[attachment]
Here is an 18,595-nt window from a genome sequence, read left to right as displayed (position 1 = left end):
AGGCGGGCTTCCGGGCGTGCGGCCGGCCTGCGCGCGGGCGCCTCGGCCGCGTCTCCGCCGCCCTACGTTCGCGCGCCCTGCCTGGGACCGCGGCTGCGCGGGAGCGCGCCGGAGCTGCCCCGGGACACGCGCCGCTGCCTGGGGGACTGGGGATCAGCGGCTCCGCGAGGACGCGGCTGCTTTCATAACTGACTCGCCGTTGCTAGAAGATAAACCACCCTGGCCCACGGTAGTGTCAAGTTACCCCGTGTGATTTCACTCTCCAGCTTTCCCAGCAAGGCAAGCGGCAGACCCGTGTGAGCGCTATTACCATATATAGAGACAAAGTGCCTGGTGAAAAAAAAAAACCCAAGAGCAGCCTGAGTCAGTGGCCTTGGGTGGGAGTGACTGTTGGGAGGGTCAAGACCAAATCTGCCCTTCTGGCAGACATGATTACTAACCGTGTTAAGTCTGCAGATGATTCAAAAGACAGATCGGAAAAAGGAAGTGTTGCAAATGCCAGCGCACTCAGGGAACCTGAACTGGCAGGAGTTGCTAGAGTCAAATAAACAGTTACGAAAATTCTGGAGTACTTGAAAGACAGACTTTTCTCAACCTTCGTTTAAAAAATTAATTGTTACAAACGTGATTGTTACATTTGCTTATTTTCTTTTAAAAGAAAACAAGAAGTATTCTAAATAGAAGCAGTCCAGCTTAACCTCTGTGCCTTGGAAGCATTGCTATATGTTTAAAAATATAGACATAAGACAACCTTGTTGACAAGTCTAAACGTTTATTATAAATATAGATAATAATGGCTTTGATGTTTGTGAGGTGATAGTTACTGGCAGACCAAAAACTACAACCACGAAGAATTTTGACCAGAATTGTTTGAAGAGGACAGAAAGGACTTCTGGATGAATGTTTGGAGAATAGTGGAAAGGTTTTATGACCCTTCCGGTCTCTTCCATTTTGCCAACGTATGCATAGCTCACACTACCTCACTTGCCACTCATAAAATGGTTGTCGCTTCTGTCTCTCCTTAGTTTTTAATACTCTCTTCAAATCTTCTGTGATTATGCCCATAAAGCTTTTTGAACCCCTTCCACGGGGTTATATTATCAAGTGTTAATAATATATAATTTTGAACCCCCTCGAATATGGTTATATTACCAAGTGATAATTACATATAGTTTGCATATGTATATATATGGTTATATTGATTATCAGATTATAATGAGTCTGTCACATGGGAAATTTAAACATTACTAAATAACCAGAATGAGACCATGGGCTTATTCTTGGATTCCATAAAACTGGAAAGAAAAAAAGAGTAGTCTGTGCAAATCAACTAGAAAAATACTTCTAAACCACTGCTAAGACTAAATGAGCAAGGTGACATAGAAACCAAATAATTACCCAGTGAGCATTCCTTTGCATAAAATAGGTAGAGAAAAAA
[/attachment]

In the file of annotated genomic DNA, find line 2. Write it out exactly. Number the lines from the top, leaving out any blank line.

AGGCGGGCTTCCGGGCGTGCGGCCGGCCTGCGCGCGGGCGCCTCGGCCGCGTCTCCGCCGCCCTACGTTCGCGCGCCCTGCCTGGGACCGCGGCTGCGCGGGAGCGCGCCGGAGCTGCCCCGGGACACGCGCCGCTGCCTGGGGGACTGGGGATCAGCGGCTCCGCGAGGACGCGGCTGCTTTCATAACTGACTCGCCGTTGCTAGAAGATAAACCACCCTGGCCCACGGTAGTGTCAAGTTACCCCGTGTGATTTCACTCTCCAGCTTTCCCAGCAAGGCAAGCGGCAGACCCGTGTGAGCGCTATTACCATATATAGAGACAAAGTGCCTGGTGAAAAAAAAAAACCCAAGAGCAGCCTGAGTCAGTGGCCTTGGGTGGGAGTGACTGTTGGGAGGGTCAAGACCAAATCTGCCCTTCTGGCAGACATGATTACTAACCGTGTTAAGTCTGCAGATGATTCAAAAGACAGATCGGAAAAAGGAAGTGTTGCAAATGCCAGCGCACTCAGGGAACCTGAACTGGCAGGAGTTGCTAGAGTCAAATAAACAGTTACGAAAATTCTGGAGTACTTGAAAGACAGACTTTTCTCAACCTTCGTTTAAAAAATTAATTGTTACAAACGTGATTGTTACATTTGCTTATTTTCTTTTAAAAGAAAACAAGAAGTATTCTAAATAGAAGCAGTCCAGCTTAACCTCTGTGCCTTGGAAGCATTGCTATATGTTTAAAAATATAGACATAAGACAACCTTGTTGACAAGTCTAAACGTTTATTATAAATATAGATAATAATGGCTTTGATGTTTGTGAGGTGATAGTTACTGGCAGACCAAAAACTACAACCACGAAGAATTTTGACCAGAATTGTTTGAAGAGGACAGAAAGGACTTCTGGATGAATGTTTGGAGAATAGTGGAAAGGTTTTATGACCCTTCCGGTCTCTTCCATTTTGCCAACGTATGCATAGCTCACACTACCTCACTTGCCACTCATAAAATGGTTGTCGCTTCTGTCTCTCCTTAGTTTTTAATACTCTCTTCAAATCTTCTGTGATTATGCCCATAAAGCTTTTTGAACCCCTTCCACGGGGTTATATTATCAAGTGTTAATAATATATAATTTTGAACCCCCTCGAATATGGTTATATTACCAAGTGATAATTACATATAGTTTGCATATGTATATATATGGTTATATTGATTATCAGATTATAATGAGTCTGTCACATGGGAAATTTAAACATTACTAAATAACCAGAATGAGACCATGGGCTTATTCTTGGATTCCATAAAACTGGAAAGAAAAAAAGAGTAGTCTGTGCAAATCAACTAGAAAAATACTTCTAAACCACTGCTAAGACTAAATGAGCAAGGTGACATAGAAACCAAATAATTACCCAGTGAGCATTCCTTTGCATAAAATAGGTAGAGAAAAAA